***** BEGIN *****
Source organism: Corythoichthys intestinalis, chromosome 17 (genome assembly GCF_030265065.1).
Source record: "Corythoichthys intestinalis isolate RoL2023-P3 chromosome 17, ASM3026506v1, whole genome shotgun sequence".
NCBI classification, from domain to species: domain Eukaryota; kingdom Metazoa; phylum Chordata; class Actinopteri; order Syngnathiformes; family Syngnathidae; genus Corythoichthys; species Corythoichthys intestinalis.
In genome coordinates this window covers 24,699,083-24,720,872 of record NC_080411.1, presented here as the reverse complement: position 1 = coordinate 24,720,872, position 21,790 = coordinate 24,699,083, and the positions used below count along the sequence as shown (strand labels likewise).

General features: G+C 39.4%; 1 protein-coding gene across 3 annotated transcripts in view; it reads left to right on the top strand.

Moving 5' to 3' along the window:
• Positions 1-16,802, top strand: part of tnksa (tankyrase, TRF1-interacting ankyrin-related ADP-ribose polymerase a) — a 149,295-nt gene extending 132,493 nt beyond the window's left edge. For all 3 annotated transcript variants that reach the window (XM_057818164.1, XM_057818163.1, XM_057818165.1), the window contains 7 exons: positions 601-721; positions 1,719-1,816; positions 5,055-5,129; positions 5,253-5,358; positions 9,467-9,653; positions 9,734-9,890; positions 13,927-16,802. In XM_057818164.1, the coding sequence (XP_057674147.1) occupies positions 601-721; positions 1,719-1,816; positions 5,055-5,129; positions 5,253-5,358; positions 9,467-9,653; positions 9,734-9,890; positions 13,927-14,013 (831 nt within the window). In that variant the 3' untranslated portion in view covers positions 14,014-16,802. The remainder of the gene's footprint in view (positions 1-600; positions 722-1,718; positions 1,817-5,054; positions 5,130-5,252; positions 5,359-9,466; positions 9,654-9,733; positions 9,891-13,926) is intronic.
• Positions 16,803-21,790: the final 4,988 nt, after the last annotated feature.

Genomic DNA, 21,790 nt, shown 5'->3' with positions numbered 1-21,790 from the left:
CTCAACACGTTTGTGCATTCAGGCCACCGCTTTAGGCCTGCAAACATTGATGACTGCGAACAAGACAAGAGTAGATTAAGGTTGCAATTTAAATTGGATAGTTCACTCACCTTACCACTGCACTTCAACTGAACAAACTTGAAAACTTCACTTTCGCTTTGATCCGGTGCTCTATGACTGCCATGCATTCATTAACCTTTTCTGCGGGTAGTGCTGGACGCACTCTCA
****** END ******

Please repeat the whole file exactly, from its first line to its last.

Source organism: Corythoichthys intestinalis, chromosome 17 (genome assembly GCF_030265065.1).
Source record: "Corythoichthys intestinalis isolate RoL2023-P3 chromosome 17, ASM3026506v1, whole genome shotgun sequence".
NCBI classification, from domain to species: domain Eukaryota; kingdom Metazoa; phylum Chordata; class Actinopteri; order Syngnathiformes; family Syngnathidae; genus Corythoichthys; species Corythoichthys intestinalis.
In genome coordinates this window covers 24,699,083-24,720,872 of record NC_080411.1, presented here as the reverse complement: position 1 = coordinate 24,720,872, position 21,790 = coordinate 24,699,083, and the positions used below count along the sequence as shown (strand labels likewise).

General features: G+C 39.4%; 1 protein-coding gene across 3 annotated transcripts in view; it reads left to right on the top strand.

Moving 5' to 3' along the window:
• Positions 1-16,802, top strand: part of tnksa (tankyrase, TRF1-interacting ankyrin-related ADP-ribose polymerase a) — a 149,295-nt gene extending 132,493 nt beyond the window's left edge. For all 3 annotated transcript variants that reach the window (XM_057818164.1, XM_057818163.1, XM_057818165.1), the window contains 7 exons: positions 601-721; positions 1,719-1,816; positions 5,055-5,129; positions 5,253-5,358; positions 9,467-9,653; positions 9,734-9,890; positions 13,927-16,802. In XM_057818164.1, the coding sequence (XP_057674147.1) occupies positions 601-721; positions 1,719-1,816; positions 5,055-5,129; positions 5,253-5,358; positions 9,467-9,653; positions 9,734-9,890; positions 13,927-14,013 (831 nt within the window). In that variant the 3' untranslated portion in view covers positions 14,014-16,802. The remainder of the gene's footprint in view (positions 1-600; positions 722-1,718; positions 1,817-5,054; positions 5,130-5,252; positions 5,359-9,466; positions 9,654-9,733; positions 9,891-13,926) is intronic.
• Positions 16,803-21,790: the final 4,988 nt, after the last annotated feature.

Genomic DNA, 21,790 nt, shown 5'->3' with positions numbered 1-21,790 from the left:
CTCAACACGTTTGTGCATTCAGGCCACCGCTTTAGGCCTGCAAACATTGATGACTGCGAACAAGACAAGAGTAGATTAAGGTTGCAATTTAAATTGGATAGTTCACTCACCTTACCACTGCACTTCAACTGAACAAACTTGAAAACTTCACTTTCGCTTTGATCCGGTGCTCTATGACTGCCATGCATTCATTAACCTTTTCTGCGGGTAGTGCTGGACGCACTCTCA